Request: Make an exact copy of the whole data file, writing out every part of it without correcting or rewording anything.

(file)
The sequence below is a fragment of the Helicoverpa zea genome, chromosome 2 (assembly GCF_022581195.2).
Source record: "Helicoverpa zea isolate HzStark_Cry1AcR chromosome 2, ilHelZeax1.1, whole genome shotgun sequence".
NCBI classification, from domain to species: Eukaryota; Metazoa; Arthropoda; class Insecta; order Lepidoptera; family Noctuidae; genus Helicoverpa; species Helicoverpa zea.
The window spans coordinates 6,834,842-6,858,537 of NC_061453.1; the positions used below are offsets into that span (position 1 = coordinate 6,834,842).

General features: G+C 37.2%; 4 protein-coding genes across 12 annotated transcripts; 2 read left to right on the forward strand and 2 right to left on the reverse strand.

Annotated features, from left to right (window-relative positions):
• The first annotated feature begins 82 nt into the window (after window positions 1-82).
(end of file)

The sequence below is a fragment of the Helicoverpa zea genome, chromosome 2 (assembly GCF_022581195.2).
Source record: "Helicoverpa zea isolate HzStark_Cry1AcR chromosome 2, ilHelZeax1.1, whole genome shotgun sequence".
NCBI classification, from domain to species: Eukaryota; Metazoa; Arthropoda; class Insecta; order Lepidoptera; family Noctuidae; genus Helicoverpa; species Helicoverpa zea.
The window spans coordinates 6,834,842-6,858,537 of NC_061453.1; the positions used below are offsets into that span (position 1 = coordinate 6,834,842).

General features: G+C 37.2%; 4 protein-coding genes across 12 annotated transcripts; 2 read left to right on the forward strand and 2 right to left on the reverse strand.

Annotated features, from left to right (window-relative positions):
• The first annotated feature begins 82 nt into the window (after window positions 1-82).